For decades, rich countries have allocated billions of dollars each year to help the poorest countries around the world. Yet the ability of this aid to address the most basic deprivations afflicting the so-called “developing world” remains modest at best.
There are several reasons why foreign aid remains ineffective. One is the amount of aid allocated for “development” purposes. Rich countries struggle to dedicate 0.7% of their national income to international aid, mainly intended to fight against the poverty caused in the countries of the South by centuries of colonial exploitation. Of course, the exploitation of the global south did not end with the dismantling of the colonial empire, but continued through the current era of imperialist extraction. Unfair trade policies, extractive global supply chains and high indebtedness partly due to the failure of development lending programs to spur sustainable growth, continue to take more money from the Global South than don’t give it to them in the form of help.
Nor is the aid process itself entirely driven by altruistic goals. Powerful countries see aid as a carrot to induce poorer countries to do their bidding. Significant amounts of US aid to countries like Egypt and Pakistan have been motivated by the pursuit of strategic objectives rather than the demonstrated ability or desire of the leaders of those countries to channel aid to those who need it most. Often, authoritarian and unrepresentative regimes manage to get help if they have strategic relevance, while many deserving countries with little strategic value still struggle to get the help they desperately need. .
Then comes the issue of aid management. Often aid comes with strings attached. Bilateral aid and loans granted on concessional terms by institutions such as the IMF and the World Bank oblige the poorest countries to open their economies to multinational corporations and to implement other policies of economic liberalization. Unfortunately, economic liberalization does not automatically ensure growth, it can also allow the most affluent to improve their lot without tackling the glaring inequalities within them.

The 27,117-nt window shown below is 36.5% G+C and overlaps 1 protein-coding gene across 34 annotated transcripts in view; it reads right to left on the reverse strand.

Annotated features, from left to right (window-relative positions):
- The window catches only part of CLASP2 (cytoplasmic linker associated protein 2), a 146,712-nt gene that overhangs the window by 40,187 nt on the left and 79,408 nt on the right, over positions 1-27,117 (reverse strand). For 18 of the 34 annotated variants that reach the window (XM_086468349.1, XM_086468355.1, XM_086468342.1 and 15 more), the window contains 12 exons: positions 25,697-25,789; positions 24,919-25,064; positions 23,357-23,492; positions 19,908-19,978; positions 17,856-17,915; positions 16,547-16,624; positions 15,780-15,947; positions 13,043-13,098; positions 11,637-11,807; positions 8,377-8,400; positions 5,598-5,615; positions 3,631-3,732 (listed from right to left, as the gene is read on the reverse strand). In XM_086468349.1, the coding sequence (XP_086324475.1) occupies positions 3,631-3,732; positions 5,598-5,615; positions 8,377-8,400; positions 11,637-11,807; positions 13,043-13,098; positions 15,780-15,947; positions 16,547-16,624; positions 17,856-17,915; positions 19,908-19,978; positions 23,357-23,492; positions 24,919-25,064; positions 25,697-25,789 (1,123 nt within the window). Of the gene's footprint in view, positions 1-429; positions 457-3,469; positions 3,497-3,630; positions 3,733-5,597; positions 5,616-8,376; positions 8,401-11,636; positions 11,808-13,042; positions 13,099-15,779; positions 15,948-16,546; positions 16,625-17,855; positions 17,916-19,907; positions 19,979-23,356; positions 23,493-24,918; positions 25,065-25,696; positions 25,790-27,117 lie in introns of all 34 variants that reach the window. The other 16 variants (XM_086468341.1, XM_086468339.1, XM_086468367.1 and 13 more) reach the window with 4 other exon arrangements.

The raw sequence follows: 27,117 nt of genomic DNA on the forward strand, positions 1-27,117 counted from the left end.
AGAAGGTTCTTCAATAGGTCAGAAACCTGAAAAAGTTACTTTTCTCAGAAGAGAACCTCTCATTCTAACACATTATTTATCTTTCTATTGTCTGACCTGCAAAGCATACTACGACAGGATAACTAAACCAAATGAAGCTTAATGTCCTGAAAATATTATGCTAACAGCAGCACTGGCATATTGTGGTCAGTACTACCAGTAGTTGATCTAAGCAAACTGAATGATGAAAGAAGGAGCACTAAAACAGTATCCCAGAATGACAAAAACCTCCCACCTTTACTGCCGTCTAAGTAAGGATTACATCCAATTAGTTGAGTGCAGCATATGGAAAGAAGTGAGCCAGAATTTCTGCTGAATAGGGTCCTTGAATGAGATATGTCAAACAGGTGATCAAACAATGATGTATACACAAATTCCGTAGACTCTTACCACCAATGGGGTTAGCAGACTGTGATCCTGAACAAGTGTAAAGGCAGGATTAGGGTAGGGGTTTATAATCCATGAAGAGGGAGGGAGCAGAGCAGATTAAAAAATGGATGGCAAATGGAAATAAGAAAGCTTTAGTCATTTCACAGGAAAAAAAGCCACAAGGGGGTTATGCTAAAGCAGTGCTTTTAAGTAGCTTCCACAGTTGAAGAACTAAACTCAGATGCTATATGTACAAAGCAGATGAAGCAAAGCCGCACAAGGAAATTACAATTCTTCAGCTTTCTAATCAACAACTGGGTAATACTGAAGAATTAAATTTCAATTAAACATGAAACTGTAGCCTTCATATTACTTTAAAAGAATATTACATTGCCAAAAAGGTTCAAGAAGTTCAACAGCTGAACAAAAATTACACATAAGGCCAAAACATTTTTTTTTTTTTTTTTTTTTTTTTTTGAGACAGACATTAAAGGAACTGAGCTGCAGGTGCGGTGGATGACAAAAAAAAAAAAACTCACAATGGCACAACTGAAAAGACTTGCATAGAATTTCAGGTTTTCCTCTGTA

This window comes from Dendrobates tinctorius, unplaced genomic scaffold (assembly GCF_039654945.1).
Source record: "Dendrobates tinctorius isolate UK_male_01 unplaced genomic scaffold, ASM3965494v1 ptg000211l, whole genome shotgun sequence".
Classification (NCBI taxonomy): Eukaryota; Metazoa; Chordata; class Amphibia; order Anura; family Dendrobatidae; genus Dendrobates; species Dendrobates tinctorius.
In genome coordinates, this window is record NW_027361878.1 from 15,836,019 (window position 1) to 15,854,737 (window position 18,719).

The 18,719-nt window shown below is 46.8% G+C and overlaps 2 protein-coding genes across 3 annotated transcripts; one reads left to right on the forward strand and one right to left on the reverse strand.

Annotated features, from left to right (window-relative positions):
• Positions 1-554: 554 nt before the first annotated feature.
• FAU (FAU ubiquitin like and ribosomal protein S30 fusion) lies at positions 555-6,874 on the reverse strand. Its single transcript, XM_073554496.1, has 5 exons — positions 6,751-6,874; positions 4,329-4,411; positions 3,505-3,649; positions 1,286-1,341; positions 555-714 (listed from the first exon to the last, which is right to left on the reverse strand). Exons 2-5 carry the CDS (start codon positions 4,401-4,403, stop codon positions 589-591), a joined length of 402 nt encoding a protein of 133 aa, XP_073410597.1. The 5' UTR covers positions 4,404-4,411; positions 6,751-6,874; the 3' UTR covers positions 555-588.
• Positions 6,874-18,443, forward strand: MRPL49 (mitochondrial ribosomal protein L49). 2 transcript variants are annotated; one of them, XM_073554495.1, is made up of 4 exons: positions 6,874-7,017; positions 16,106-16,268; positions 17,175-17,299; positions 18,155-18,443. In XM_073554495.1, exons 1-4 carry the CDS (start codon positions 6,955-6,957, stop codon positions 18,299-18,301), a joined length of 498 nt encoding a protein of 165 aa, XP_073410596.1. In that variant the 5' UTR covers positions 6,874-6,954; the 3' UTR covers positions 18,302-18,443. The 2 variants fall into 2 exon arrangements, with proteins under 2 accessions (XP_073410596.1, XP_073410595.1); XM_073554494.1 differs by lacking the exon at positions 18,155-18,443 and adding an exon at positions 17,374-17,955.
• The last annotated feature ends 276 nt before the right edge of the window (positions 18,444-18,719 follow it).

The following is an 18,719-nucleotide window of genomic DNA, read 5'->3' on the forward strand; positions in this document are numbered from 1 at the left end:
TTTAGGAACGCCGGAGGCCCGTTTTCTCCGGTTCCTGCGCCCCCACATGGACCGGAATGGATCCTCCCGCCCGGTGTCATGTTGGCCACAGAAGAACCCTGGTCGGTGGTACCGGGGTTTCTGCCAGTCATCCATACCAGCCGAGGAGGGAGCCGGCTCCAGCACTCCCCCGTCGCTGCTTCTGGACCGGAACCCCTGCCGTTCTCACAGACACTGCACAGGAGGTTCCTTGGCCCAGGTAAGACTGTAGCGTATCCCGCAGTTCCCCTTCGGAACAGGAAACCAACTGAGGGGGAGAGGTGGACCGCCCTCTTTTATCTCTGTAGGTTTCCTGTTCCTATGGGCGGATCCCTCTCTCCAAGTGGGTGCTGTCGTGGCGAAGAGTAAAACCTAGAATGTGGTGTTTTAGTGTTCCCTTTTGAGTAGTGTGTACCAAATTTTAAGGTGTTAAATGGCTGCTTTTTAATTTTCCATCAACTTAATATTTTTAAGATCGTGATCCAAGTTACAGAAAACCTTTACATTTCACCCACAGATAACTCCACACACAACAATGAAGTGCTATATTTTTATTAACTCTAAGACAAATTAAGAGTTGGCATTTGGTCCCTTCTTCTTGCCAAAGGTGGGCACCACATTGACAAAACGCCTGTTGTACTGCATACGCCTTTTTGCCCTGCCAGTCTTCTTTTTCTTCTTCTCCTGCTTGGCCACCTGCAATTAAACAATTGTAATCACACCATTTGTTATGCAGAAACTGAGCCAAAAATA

A related question about why aid produces poor results is because of the way it is delivered. The phenomenon of ‘tied’ aid means that many rich countries ensure that a significant proportion of the aid they give to poorer countries stimulates their own economies by requiring recipient countries to use goods and services provided by companies located in the donor country. While there is growing recognition that poorer countries should be allowed to use their aid allocations to hire local companies and experts, the phenomenon of ‘tied’ aid persists.
According to a study published by the Center for Global Development, less than a third of foreign aid is directly managed by the poorest countries it is supposed to help. Analysis of aid disbursed in 2020 indicated that donor governments manage a significant amount of aid directly and through their own private sector companies and NGOs. Or they channel aid to multilateral development agencies. Conversely, only 32% of aid funds are directly managed by poor “partner” country governments, private sector companies and NGOs combined. Despite all the focus on corruption in poor countries, which is often blamed for wasting development aid intended to help the poor, recipient countries have very little direct influence over the aid that goes to them. is provided.
Failure to allow recipient governments and relevant local entities to control the aid allocated to their countries reflects the skepticism of donor countries about the ability and willingness of poorer countries to help their own people. This skepticism may be justified in part, but then the failure of aid to achieve the intended objectives is a responsibility that lies mainly with the donor countries themselves.
Published in The Express Tribune, July 1st2022.
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